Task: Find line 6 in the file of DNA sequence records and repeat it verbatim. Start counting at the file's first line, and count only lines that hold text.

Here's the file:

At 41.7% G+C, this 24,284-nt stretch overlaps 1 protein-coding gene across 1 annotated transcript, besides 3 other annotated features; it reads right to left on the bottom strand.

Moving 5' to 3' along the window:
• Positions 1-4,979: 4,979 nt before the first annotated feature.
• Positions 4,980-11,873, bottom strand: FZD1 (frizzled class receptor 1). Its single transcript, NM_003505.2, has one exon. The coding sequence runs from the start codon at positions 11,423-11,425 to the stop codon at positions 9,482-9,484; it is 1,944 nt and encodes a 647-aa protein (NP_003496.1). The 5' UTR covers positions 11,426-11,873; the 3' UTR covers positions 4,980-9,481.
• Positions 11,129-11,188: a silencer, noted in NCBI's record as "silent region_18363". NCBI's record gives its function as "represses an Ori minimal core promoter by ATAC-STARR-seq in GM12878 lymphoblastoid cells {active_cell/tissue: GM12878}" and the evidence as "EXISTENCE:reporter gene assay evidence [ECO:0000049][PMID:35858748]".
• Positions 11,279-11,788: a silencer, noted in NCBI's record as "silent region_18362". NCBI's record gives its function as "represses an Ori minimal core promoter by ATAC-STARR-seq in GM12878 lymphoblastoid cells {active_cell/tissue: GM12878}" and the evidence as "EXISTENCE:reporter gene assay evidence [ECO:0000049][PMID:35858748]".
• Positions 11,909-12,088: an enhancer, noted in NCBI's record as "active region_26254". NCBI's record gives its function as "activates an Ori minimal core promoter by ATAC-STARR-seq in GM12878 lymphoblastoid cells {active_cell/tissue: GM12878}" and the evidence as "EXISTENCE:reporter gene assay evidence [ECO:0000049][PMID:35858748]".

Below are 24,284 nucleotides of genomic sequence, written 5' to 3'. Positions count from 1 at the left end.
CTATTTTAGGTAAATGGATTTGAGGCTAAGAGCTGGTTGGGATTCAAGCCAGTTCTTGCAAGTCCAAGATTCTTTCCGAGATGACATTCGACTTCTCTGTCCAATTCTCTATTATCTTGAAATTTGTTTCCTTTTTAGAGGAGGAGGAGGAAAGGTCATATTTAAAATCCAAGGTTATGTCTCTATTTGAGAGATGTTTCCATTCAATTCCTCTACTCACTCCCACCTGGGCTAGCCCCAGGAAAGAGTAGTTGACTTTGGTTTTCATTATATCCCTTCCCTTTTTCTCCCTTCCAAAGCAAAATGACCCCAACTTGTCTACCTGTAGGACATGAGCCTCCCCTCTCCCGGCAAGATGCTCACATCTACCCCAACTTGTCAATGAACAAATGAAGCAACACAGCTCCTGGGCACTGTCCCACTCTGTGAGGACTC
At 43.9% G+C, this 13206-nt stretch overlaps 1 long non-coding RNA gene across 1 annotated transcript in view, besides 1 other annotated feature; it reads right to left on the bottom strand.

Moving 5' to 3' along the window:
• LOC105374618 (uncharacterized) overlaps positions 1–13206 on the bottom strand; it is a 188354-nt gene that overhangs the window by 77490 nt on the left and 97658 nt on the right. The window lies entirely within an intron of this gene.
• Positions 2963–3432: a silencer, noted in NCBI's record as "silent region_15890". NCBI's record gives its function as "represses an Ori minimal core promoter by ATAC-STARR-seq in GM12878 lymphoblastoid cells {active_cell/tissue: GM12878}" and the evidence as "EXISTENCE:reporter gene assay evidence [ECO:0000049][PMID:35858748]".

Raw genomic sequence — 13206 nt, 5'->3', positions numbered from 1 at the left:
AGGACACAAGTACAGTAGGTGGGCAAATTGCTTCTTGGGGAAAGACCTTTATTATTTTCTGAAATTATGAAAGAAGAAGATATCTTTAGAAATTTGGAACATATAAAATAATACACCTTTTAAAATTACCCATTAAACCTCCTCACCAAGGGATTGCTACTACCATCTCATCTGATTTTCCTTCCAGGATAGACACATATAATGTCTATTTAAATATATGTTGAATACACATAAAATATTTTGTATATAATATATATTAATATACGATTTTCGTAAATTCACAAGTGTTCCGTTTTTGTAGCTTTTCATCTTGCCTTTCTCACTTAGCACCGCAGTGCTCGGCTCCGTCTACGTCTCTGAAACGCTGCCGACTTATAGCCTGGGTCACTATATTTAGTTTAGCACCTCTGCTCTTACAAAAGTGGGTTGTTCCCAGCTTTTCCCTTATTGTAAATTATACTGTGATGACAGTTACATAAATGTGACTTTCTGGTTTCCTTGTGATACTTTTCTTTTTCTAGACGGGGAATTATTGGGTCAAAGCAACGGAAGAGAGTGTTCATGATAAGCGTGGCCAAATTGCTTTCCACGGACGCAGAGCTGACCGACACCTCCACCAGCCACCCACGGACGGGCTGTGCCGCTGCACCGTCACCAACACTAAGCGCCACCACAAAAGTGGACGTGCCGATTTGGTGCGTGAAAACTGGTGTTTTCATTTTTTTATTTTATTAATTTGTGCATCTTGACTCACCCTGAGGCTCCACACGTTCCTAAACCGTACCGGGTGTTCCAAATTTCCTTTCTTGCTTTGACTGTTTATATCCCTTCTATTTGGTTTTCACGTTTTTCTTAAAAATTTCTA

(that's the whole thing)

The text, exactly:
• Positions 11,279-11,788: a silencer, noted in NCBI's record as "silent region_18362". NCBI's record gives its function as "represses an Ori minimal core promoter by ATAC-STARR-seq in GM12878 lymphoblastoid cells {active_cell/tissue: GM12878}" and the evidence as "EXISTENCE:reporter gene assay evidence [ECO:0000049][PMID:35858748]".